An investor must mull finer points before choosing government bonds over bank FDs
The RBI recently released the features of Retail Direct Gilt Account as part of its (and the government’s) initiative to encourage retail participation in government bonds.
The question is: should you invest in government bonds? In this article, we discuss the benefits and the issues associated with such investments. For the purpose of our discussion, we will assume that you are investing to achieve a life goal. We also assume that, at present, your preferred choice for bond investment is bank deposits.
You are exposed to interest-rate risk when you invest in bond mutual funds or any bond investment that generates capital appreciation. The risk is that bond prices typically decline when interest rate rises (or in anticipation of rates going up). You are not exposed to this risk if you invest in bank deposits because you earn only interest income.
Now, direct investment in government bonds also protects you from interest rate risk. How? True, government bonds trade in the market and offer opportunities for capital appreciation. But you can choose to earn only interest income by keeping these bonds till maturity and receive the par value from the government. It is possible that you may have to pay a premium to buy these bonds. The point, however, is that you need not bother about prices going down during the life of the bonds. And, of course, government bonds do not have credit risk. So, you can be confident of getting back the par value at maturity.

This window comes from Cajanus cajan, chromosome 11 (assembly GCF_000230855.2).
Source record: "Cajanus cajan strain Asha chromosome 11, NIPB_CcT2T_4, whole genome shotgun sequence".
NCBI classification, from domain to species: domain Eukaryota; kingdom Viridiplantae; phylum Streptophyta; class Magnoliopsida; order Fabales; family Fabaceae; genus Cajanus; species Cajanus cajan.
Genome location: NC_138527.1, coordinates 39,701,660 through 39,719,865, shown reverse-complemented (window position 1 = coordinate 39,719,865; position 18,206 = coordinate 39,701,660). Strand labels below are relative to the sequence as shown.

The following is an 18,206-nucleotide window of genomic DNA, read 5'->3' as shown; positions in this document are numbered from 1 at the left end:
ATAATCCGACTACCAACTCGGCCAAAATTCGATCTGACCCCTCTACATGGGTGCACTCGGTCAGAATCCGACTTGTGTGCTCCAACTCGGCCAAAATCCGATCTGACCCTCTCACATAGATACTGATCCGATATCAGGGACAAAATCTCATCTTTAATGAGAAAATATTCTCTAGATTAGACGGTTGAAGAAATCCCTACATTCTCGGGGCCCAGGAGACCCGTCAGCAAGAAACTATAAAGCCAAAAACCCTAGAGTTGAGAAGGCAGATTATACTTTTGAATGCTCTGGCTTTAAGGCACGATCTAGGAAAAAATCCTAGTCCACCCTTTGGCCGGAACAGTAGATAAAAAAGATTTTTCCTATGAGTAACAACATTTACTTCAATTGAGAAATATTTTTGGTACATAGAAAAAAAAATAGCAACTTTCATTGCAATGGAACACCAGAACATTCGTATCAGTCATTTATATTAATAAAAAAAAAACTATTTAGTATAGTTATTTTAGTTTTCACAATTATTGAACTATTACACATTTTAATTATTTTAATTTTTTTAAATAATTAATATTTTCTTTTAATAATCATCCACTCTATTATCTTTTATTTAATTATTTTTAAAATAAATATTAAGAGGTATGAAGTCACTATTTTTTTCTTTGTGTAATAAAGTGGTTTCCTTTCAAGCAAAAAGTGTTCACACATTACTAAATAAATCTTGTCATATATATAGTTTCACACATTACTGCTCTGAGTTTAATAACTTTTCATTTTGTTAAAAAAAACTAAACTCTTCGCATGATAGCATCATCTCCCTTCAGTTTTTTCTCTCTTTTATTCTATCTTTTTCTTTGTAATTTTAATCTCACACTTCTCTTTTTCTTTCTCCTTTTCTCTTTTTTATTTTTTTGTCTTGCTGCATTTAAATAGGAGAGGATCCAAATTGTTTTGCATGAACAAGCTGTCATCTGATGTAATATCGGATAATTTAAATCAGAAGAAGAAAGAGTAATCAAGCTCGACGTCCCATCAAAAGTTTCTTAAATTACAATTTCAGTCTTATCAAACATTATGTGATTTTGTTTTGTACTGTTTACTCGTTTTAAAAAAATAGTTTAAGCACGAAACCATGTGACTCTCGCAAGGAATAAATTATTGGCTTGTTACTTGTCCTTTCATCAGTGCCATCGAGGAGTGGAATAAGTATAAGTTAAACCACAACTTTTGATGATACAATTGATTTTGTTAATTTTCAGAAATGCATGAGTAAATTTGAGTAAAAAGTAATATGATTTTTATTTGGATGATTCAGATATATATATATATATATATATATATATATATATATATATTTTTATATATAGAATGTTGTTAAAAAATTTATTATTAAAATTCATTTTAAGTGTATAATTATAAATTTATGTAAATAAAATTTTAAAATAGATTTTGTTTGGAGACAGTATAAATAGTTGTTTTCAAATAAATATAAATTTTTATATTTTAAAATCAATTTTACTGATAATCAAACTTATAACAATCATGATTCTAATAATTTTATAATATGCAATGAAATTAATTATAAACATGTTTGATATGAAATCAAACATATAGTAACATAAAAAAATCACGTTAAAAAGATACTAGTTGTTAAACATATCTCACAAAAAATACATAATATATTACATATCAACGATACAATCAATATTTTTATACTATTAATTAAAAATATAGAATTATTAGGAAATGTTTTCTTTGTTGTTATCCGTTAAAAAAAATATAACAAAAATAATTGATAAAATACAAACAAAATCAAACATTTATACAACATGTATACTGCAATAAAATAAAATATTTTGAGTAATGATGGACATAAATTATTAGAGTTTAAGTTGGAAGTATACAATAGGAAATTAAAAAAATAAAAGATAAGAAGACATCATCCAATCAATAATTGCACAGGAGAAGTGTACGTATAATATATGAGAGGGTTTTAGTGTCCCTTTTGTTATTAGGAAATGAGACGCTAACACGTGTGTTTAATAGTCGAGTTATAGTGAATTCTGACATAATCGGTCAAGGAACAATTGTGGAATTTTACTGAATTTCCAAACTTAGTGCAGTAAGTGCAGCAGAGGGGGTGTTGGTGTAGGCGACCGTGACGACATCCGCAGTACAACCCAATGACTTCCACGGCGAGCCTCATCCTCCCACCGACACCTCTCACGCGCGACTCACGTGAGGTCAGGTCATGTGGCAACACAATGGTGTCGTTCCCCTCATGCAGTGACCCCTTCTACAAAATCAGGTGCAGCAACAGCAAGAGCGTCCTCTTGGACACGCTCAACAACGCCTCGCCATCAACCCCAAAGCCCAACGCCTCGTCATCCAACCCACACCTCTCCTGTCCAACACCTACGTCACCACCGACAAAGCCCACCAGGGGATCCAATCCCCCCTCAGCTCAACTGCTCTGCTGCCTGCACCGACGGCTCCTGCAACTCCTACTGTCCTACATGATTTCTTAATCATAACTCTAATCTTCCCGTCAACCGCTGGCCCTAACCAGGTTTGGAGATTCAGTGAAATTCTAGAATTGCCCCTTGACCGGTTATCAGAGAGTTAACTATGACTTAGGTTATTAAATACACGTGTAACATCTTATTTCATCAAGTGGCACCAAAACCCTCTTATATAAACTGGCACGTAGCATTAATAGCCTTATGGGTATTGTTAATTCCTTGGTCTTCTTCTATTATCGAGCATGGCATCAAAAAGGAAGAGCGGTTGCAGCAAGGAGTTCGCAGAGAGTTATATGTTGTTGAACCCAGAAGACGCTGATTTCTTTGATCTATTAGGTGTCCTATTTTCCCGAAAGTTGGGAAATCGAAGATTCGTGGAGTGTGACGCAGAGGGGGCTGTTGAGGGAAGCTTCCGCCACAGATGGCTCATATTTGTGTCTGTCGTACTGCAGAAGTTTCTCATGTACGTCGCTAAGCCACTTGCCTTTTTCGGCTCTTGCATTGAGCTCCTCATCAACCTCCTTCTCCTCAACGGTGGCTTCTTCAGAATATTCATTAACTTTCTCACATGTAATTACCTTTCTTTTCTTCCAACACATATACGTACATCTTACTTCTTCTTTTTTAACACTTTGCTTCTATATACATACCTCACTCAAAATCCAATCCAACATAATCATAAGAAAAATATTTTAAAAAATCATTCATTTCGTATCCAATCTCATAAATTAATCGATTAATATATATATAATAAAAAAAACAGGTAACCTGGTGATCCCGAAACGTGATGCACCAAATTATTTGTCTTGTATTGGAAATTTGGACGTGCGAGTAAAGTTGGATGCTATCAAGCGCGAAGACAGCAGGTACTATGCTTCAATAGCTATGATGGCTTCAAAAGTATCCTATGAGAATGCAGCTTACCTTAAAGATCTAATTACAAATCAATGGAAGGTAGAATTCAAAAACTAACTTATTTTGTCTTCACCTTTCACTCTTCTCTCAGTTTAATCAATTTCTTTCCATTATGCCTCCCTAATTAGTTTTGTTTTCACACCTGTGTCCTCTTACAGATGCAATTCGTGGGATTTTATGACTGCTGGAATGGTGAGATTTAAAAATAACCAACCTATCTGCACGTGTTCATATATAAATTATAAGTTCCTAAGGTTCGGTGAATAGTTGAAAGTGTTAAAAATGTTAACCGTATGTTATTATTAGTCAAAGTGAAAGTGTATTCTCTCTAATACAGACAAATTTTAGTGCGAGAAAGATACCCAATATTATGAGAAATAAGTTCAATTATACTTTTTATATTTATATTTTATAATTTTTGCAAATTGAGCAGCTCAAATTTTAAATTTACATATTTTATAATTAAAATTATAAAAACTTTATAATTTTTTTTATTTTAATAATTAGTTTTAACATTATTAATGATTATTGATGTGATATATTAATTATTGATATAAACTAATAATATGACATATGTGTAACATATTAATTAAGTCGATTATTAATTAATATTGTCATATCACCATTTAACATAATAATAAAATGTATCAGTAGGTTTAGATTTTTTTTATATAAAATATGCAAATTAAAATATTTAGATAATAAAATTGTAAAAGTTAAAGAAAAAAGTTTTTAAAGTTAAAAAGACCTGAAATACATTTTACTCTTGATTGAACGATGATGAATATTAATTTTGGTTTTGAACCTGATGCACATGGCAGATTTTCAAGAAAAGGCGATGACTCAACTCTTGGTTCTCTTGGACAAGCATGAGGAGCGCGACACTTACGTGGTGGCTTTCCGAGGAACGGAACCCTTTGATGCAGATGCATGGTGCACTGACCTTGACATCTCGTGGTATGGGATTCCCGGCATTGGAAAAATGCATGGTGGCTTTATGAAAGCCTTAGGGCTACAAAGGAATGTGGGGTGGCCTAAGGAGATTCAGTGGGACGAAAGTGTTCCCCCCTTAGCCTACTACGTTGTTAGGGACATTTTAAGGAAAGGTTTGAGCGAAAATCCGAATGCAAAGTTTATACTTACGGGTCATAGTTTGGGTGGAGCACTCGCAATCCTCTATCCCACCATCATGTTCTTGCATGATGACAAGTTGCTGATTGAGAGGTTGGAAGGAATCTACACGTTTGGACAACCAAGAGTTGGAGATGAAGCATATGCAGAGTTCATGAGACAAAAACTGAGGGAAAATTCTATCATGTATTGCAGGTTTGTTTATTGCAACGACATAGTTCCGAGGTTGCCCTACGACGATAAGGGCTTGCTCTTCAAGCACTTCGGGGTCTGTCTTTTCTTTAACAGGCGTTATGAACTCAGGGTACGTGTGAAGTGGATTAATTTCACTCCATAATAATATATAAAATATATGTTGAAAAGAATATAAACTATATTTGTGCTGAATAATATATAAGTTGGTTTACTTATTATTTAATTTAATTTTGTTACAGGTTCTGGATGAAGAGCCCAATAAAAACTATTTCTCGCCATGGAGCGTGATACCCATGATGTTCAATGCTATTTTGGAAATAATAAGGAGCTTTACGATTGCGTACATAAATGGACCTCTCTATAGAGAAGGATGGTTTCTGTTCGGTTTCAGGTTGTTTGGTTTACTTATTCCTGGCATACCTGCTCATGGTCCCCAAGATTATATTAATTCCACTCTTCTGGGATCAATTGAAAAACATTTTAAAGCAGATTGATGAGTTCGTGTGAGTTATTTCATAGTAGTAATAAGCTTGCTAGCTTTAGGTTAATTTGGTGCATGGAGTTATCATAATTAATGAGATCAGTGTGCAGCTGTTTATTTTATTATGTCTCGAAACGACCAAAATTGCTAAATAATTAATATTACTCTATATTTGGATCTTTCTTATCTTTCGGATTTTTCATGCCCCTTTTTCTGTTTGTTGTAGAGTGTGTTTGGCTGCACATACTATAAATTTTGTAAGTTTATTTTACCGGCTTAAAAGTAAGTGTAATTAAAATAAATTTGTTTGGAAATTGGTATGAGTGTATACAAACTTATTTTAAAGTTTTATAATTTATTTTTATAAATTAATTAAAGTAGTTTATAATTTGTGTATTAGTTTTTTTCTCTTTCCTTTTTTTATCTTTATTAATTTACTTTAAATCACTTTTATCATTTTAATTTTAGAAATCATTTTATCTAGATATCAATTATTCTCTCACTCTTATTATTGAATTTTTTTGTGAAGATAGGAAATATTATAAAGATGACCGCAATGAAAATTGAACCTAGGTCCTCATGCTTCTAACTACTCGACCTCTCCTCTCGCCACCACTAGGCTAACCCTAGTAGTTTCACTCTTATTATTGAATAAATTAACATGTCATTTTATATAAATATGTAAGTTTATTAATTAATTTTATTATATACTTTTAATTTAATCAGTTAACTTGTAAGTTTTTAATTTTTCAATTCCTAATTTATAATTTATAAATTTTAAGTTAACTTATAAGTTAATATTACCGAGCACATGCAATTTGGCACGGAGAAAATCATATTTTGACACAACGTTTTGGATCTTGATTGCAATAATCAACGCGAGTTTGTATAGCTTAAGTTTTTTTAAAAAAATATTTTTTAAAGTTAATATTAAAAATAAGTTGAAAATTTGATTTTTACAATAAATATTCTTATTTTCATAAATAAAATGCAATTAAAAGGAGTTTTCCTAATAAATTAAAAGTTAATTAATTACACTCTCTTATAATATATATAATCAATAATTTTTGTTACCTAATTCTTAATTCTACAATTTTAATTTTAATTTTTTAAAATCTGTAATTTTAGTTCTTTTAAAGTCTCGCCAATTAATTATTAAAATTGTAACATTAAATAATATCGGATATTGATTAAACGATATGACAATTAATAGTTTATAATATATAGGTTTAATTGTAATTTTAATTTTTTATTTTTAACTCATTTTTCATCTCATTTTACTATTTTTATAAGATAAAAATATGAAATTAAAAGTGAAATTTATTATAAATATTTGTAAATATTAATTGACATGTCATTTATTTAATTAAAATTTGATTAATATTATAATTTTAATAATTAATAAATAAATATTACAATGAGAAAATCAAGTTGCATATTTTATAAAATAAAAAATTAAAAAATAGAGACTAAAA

The upshot? Government bonds offer stable income, just as bank deposits do, and typically without credit risk. But before you do decide to invest, consider an important risk associated with such investments.
Suppose you want to accumulate ₹15 lakh in 10 years. Assuming you have ₹10 lakh today, you must invest in a product earning 4% per annum to accumulate ₹15 lakh in 10 years.
Suppose, you invest in a 10-year government bond offering 4% post-tax interest income. It seems that you are all set to achieve your goal. But unwittingly, you have exposed yourself to reinvestment risk.
To accumulate ₹15 lakh in 10 years, you need to earn 4% on a compounded annual basis. So, the interest income you earn every year must be reinvested at 4% till the tenth year. The issue is that RBI could lower the interest rate in any of the intermediate years. And, that would mean you cannot reinvest at 4%. Referred to as reinvestment risk, this risk, if not managed well, can set you on a path to failure to meet a life goal,
Suffice it to understand that the more frequent the interest payments, the greater the reinvestment risk. Now, government bonds pay every half-year. So, this risk could be greater with government bonds than comparable bonds paying interest rate annually.
You should directly invest in government bonds if you are excited about the newer investment avenue. But, you should consider the following points if your objective is to invest in government bonds for achieving a life goal:
First, both government bonds (if held till maturity) and bank deposits do not carry interest rate risk.
Second, government bonds expose you to reinvestment risk. Bank deposits do not, if you invest in cumulative fixed deposits (for lump sum money) and recurring deposits (for savings from monthly income).
Third, you can invest anytime in deposits and match the maturity of your deposits with the time horizon for your life goal. With government bonds, your primary investment is dependent on when RBI holds auctions, and the bond maturity offered in each auction.
Finally, bank deposits expose you to small credit risk whereas government bonds are typically credit-risk free.
(The author offers training programmes for individuals for managing personal investments)
Source: Read Full Article